The Albanese government will spend almost $15 billion extra to reduce the cost of childcare for families, expanding the total budget expenditure on the Child Care Subsidy (CCS) by an extra year taking it to $55.31 billion over the four years from 2023-24.
The government said the extra spending on childcare - announced a day after the Reserve Bank's pre-budget move to lift its official cash rate to 3.85 per cent - is a crucial cost of living and women's economic equality move which will benefit 1.2 million families, including 30,400 families in the ACT.
The extra $14.96 billion for the CCS for the 2026-27 financial year comes as the Treasurer Jim Chalmers has hinted, but not confirmed, that Tuesday's federal budget will increase the JobSeeker rate for workers over the age of 55.
There have been widespread calls, including from Labor ranks, to increase welfare payments, particularly JobSeeker, to get vulnerable people above the poverty line and counter cost of living pressures.
"Our budget will be carefully calibrated to ease the cost of living for families without adding to inflation," Treasurer Jim Chalmers said in a statement.
"Making childcare cheaper is one of the single most important things we can do to take pressure off working Australians in a way that won't make the job of the Reserve Bank more difficult."
The pre-budget announcement is the funding for the government's childcare changes which passed Parliament last year but is due to take effect from July. The CCS is increasing for families earning up to $530,000 a year. Families earning up to $80,000 will get an increased maximum CCS amount, from 85 per cent to 90 per cent.
"Cheaper childcare is cost-of-living relief with an economic dividend," Dr Chalmers said. "It's good for parents, good for productivity and good for posterity."
Earlier, the Treasurer admitted unemployed women over 55 were the "most vulnerable cohort" in Australian society.
"Well, you'll see on budget night what we intend to do about this but I think the work of both of these committees, that have reported to Katy Gallagher and I, have made it really quite clear that one of the troubling developments is that the growth particularly in women over 55 in our unemployment numbers, and we do think that's a problem," he told reporters.
"It is something that concerns us, particularly for women over 55 who find it harder to get back into the workforce, particularly for the long term unemployed. If you're over 55 it's harder to find a job even when unemployment nationally is a three and a half percent."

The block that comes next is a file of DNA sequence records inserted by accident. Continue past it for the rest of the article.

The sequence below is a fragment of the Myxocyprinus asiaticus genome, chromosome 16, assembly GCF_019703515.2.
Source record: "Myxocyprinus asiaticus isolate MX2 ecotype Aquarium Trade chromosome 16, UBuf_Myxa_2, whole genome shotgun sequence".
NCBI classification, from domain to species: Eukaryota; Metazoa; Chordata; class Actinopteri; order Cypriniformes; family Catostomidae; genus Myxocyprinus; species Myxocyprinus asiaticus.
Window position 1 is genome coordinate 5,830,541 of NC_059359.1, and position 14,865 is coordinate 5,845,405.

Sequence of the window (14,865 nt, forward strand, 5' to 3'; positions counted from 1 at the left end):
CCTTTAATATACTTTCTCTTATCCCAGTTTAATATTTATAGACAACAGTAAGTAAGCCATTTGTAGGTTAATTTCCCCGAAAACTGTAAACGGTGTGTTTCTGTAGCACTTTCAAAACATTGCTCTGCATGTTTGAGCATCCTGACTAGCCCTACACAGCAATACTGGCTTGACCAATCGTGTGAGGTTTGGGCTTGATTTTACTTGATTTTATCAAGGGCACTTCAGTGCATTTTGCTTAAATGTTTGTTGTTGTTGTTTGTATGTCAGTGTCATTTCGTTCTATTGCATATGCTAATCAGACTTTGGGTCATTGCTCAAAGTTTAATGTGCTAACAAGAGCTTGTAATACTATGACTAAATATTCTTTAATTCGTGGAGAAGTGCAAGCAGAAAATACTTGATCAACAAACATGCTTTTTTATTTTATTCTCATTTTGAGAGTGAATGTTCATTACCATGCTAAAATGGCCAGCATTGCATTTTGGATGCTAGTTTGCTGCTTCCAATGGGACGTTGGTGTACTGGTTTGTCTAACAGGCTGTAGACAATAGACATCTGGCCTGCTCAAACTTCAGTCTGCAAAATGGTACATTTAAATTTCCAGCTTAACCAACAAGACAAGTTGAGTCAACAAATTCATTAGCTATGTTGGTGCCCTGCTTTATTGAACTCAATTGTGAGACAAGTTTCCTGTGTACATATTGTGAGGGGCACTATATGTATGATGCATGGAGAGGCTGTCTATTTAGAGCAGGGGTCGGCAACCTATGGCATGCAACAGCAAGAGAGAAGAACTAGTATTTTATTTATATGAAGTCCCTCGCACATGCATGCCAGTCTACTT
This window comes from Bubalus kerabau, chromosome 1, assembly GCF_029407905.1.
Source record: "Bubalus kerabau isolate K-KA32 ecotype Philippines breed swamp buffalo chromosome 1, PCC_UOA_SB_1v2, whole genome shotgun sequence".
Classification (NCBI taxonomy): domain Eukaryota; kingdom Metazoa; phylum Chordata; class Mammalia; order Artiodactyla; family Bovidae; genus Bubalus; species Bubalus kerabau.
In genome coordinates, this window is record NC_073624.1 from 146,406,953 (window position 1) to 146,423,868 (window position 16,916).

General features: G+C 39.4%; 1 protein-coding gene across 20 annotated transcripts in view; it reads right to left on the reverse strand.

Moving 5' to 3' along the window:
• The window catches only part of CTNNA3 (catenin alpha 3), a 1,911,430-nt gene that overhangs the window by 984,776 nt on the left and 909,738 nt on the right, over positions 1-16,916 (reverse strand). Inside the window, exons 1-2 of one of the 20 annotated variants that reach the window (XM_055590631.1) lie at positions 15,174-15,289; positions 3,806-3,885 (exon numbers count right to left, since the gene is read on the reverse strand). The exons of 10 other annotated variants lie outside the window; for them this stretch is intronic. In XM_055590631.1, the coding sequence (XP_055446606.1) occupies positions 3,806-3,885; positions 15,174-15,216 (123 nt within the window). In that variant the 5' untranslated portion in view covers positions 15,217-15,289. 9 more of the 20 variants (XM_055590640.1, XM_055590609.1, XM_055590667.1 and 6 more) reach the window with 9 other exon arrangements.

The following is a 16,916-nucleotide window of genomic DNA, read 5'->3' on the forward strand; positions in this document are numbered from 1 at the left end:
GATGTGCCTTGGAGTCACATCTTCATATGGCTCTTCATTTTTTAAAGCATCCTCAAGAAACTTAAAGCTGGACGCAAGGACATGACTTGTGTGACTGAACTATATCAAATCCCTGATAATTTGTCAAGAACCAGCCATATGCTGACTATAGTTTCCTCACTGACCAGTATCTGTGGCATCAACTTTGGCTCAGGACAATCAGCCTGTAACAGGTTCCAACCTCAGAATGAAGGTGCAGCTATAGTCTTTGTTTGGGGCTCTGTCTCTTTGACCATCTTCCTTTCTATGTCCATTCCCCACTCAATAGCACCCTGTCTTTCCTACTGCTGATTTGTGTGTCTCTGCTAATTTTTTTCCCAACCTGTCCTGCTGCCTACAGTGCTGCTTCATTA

The Antipoverty Centre warned increasing JobSeeker only for people over 55 would leave 684,360 people behind.
"Rent is not cheaper for people under 55. Groceries are not cheaper for people under 55. Electricity, phone bill, fuel, clothes - none of the essentials cost us less based on age," the group said in a statement.
But Dr Chalmers said he was also concerned about the cost of living impact on younger Australians.
"We understand that particularly people on payments, doing it tough and that's why our energy bill relief is directed towards people on pensions and payments," Dr Chalmers said. "We understand that there are pressures coming from a range of sources on Australians young and old. We are cognisant of that and respond to that in the budget."
The government is also spending $72.4 million over five years on early childhood education and care sector training and skills development.
The money will allow positions to be backfilled while up to 75,000 early childhood educators, teachers and centre directors undertake professional development opportunities.
6,000 existing educators will also be eligible for financial support to help complete on-the-job teaching placements while 2,000 early childhood educators can get support for getting practical experience at a different service. There would be an extra living allowance for students in a rural or remote location.
"These measures have been shaped by our ongoing engagement with the sector," the Minister for Early Childhood Education Anne Aly said.
"Early childhood education is a wonderful career with a clear path for progression, we're making sure the workforce can access the development opportunities they need."